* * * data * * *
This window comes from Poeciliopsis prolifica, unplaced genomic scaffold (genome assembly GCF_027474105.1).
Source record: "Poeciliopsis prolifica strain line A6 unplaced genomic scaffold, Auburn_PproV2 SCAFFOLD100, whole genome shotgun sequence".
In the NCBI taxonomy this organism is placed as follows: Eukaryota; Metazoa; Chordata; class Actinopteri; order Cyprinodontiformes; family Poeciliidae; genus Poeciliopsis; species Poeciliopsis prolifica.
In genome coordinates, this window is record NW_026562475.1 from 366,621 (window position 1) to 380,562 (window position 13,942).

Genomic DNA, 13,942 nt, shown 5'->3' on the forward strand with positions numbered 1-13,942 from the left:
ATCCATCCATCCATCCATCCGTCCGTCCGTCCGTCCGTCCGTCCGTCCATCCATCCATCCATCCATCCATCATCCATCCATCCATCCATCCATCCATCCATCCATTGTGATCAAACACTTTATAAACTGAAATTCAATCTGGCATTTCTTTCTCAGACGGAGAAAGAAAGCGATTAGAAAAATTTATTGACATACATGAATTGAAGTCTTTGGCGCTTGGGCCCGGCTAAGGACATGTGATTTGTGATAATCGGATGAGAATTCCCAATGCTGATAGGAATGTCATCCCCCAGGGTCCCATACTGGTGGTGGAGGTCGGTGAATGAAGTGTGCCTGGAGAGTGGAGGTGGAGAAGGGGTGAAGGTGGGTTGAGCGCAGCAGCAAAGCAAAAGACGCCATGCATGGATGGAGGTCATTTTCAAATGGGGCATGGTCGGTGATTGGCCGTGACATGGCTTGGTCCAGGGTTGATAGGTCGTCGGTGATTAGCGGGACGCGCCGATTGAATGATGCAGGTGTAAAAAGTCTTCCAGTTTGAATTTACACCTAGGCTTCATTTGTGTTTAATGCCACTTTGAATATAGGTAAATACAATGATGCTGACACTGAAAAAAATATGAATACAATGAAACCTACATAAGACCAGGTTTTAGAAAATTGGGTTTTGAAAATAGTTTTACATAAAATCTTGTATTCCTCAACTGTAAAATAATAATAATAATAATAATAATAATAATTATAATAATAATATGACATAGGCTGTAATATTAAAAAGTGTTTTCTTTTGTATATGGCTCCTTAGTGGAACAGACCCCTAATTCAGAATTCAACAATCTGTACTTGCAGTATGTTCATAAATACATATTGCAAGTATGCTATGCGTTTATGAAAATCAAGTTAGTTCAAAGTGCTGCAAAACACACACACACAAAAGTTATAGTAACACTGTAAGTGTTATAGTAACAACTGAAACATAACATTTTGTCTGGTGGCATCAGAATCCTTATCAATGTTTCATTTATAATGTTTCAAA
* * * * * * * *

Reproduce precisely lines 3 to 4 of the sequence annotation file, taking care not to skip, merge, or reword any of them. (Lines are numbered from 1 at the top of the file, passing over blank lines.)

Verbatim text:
In the NCBI taxonomy this organism is placed as follows: Eukaryota; Metazoa; Chordata; class Actinopteri; order Cyprinodontiformes; family Poeciliidae; genus Poeciliopsis; species Poeciliopsis prolifica.
In genome coordinates, this window is record NW_026562475.1 from 366,621 (window position 1) to 380,562 (window position 13,942).